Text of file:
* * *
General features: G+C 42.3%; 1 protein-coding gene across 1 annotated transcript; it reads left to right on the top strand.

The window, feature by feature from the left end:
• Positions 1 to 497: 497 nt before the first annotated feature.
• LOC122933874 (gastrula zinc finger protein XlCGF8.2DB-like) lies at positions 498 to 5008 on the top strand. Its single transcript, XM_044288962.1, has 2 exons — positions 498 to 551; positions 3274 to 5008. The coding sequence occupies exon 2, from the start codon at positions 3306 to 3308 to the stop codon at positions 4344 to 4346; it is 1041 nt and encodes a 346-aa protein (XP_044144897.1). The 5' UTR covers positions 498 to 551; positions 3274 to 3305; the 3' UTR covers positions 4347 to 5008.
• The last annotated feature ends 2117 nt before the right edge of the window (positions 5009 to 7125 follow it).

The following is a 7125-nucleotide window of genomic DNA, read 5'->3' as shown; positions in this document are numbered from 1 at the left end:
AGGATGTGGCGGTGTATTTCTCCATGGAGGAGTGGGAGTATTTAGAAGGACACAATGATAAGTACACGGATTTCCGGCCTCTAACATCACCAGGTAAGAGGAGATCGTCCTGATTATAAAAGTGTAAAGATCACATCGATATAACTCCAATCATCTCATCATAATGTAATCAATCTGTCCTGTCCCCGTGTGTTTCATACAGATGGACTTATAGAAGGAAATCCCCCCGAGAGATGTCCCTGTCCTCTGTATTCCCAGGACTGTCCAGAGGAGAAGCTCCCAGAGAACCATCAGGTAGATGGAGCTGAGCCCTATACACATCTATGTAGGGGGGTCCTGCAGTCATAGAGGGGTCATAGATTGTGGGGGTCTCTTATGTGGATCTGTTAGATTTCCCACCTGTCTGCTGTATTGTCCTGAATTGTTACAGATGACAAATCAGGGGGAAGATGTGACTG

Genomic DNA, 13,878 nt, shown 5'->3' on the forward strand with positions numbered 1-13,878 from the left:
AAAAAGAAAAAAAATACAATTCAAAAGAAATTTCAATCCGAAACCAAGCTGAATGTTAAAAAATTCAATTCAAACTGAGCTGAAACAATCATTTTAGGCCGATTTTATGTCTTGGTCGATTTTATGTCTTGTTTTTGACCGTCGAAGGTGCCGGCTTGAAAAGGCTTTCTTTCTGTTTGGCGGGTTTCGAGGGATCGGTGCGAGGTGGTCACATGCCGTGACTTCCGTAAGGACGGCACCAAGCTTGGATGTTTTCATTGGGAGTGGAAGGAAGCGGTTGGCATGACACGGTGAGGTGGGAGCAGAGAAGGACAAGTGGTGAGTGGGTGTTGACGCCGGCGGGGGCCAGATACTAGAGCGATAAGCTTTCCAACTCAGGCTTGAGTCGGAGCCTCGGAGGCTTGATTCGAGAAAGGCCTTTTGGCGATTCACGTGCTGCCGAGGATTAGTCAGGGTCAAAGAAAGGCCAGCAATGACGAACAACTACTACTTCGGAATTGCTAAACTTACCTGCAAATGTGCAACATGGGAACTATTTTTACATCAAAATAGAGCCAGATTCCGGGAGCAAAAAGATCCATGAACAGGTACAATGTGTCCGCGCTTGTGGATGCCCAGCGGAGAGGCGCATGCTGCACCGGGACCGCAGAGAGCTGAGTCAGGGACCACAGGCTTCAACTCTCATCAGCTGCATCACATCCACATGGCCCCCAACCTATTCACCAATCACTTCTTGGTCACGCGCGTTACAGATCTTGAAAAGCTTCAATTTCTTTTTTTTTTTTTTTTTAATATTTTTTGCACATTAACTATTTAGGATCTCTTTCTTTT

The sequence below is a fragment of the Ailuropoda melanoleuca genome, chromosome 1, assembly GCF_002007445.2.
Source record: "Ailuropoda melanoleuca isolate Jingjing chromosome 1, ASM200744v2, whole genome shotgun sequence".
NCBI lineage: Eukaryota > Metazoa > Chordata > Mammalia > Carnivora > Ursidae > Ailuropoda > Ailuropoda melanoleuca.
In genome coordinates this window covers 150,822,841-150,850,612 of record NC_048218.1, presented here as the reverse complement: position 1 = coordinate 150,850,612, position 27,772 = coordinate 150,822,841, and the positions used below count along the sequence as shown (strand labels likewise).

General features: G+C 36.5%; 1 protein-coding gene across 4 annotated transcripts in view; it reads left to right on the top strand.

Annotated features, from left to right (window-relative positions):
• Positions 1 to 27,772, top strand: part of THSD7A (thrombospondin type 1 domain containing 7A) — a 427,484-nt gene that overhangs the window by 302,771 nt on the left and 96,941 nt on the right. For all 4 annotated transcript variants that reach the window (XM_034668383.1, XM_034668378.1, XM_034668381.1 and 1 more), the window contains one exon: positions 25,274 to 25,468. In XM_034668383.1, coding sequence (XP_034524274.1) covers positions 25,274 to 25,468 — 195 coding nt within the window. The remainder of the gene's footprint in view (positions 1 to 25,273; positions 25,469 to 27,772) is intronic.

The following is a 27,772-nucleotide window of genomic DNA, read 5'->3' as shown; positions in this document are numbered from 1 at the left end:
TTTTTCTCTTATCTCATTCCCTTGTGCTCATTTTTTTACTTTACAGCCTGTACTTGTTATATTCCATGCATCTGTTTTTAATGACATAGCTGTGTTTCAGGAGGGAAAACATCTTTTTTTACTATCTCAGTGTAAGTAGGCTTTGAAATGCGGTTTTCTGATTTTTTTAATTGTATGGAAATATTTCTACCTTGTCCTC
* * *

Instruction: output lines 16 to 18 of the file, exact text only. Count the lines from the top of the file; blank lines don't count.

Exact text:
• Positions 1 to 27,772, top strand: part of THSD7A (thrombospondin type 1 domain containing 7A) — a 427,484-nt gene that overhangs the window by 302,771 nt on the left and 96,941 nt on the right. For all 4 annotated transcript variants that reach the window (XM_034668383.1, XM_034668378.1, XM_034668381.1 and 1 more), the window contains one exon: positions 25,274 to 25,468. In XM_034668383.1, coding sequence (XP_034524274.1) covers positions 25,274 to 25,468 — 195 coding nt within the window. The remainder of the gene's footprint in view (positions 1 to 25,273; positions 25,469 to 27,772) is intronic.

The following is a 27,772-nucleotide window of genomic DNA, read 5'->3' as shown; positions in this document are numbered from 1 at the left end:
TTTTTCTCTTATCTCATTCCCTTGTGCTCATTTTTTTACTTTACAGCCTGTACTTGTTATATTCCATGCATCTGTTTTTAATGACATAGCTGTGTTTCAGGAGGGAAAACATCTTTTTTTACTATCTCAGTGTAAGTAGGCTTTGAAATGCGGTTTTCTGATTTTTTTAATTGTATGGAAATATTTCTACCTTGTCCTC